That wasn’t my only meltdown… There have been plenty. The first was the first night in the hospital. They had gotten daddy to a point in the trauma unit that he was ready to be moved to ICU. He was still unconscious and if you didn’t know him like me you wouldn’t have been able to recognize his face. Mom had stepped out to make a call and I sat there holding daddy’s hand. I had taken on the role of “the strong/together one” since the call came that he had been in an accident. But we were alone and as daddy’s girl I was hell bent on getting my way. I leaned over and put my head on his chest. The tears came and I couldn’t stop them. I remember clinching that awful hospital gown and screaming at him to wake up. I was pushing his chest and I remember how my tears just faded into the thin, faded fabric of his hospital gown just as quickly as they fell. This man who had been my hero my whole life wouldn’t even open his eyes or squeeze my hand. I screamed at him…I screamed that he wasn’t done yet, that he was being selfish, that I needed him and that it was time to wake up. I screamed that he had to be ok. I screamed that I wasn’t going to let him give up. And then I just fell over onto his chest and held him. I was drained.
This whole journey has been like nothing you could ever be prepared for. Your whole life is spent a certain way. You know people as they always were, you have expectations, you have memories and you have plans. And then…you just don’t. It’s the most terrifying and frustrating feeling in the world. For the first year after daddy’s accident it was so hard. Have you ever had that “homesick” feeling? Where your stomach just seems to drop and you get scared and everything feels so unsure and strange. I lived with that feeling everyday for over a year. I was trying to be a lot of things to a lot of people and it’s one of those situations where you just don’t get that sense of accomplishment. I needed to be strong for my mom, I needed to help her any way I could. I was trying to be there for my dad but that man wasn’t my dad. It took time, therapy, treatments, doctors, hospitals, and never ending love. Some days I wanted to slap him, some days I wanted to cry with him and some days I think we all just felt defeated. But through every bad day I always felt grateful beyond words that my dad was still here. He survived. And I did too. It took a long time for me to accept that he isn’t the same as before the accident…a really long time. But different isn’t always bad…just different. Guess that’s just life when your dad ends up “eating a truck” for breakfast.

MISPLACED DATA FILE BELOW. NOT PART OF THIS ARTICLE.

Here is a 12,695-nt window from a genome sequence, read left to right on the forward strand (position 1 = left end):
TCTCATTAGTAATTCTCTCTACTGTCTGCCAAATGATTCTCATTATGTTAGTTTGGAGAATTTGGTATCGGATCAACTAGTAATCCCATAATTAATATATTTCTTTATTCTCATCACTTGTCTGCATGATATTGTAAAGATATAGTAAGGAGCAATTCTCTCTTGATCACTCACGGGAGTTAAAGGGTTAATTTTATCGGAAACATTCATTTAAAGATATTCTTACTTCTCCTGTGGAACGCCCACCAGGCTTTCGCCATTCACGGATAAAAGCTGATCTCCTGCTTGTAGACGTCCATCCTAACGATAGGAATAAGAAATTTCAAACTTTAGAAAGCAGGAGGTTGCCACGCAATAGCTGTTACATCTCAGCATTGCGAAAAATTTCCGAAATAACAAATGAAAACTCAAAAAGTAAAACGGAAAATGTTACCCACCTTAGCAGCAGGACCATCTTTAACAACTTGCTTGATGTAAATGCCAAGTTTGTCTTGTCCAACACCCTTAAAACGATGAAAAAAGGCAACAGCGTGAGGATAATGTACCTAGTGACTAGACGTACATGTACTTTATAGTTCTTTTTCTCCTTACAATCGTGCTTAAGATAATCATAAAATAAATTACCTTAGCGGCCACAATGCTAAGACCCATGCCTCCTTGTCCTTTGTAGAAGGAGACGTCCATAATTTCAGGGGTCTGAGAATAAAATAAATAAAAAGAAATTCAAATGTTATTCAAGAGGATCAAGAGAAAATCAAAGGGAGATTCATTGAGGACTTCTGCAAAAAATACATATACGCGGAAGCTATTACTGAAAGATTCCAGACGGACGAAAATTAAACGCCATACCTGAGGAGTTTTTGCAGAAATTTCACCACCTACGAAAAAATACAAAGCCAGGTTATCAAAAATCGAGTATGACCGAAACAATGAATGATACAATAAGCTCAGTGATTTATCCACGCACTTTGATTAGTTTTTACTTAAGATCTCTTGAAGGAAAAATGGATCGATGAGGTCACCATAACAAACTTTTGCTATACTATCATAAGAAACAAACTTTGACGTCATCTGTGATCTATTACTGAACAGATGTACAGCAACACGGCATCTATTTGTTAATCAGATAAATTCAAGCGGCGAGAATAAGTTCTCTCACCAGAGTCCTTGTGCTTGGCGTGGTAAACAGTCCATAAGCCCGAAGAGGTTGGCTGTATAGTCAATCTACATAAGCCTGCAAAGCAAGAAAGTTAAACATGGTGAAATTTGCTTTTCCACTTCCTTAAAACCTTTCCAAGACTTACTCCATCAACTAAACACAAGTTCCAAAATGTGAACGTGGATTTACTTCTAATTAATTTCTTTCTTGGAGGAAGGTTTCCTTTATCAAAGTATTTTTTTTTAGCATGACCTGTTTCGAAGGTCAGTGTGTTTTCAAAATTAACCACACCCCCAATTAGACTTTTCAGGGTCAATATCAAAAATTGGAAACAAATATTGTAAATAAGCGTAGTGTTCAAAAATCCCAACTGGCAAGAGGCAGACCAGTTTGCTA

If there is a down side to being dependable, it is that you are, well, dependable and an injury like tbi shows this by how quickly things change. One minute you are there for everyone and the next, you aren’t there for anyone including yourself. Tbi creates a situation overnight that would take most people years to plan for. My family met this monster head on and didn’t give up or run and hide. I am very proud of each of them for giving their all. I tried my best to get better as I became aware of my injury and the deficits it created.
This many years out, we are all in the moving on process. Bonnie and I have moved back to West Virginia to be close to her family and help as her parents get older. We are remodeling a house there. In a way, the injury made that possible since I am not working anymore. Mike has moved on to a new job building cars and is now an avid mountain biker. He has finally given up drinking and smoking. Amy and her family have moved to another city where she manages an auto repair and tire shop. Imagine my “little girl” slinging tires and turning wrenches. Bryan is out of the Navy, married and they are doing their own home renovation. He is also a worship leader and musician/singer at his church.
I am so blessed to have a wonderful family to support and be there for my recovery. I love them all and am extremely proud of them all. I thank God every day for placing me in the company of these wonderful people. They say you can’t pick your family but this is the one I would pick if I were given the choice.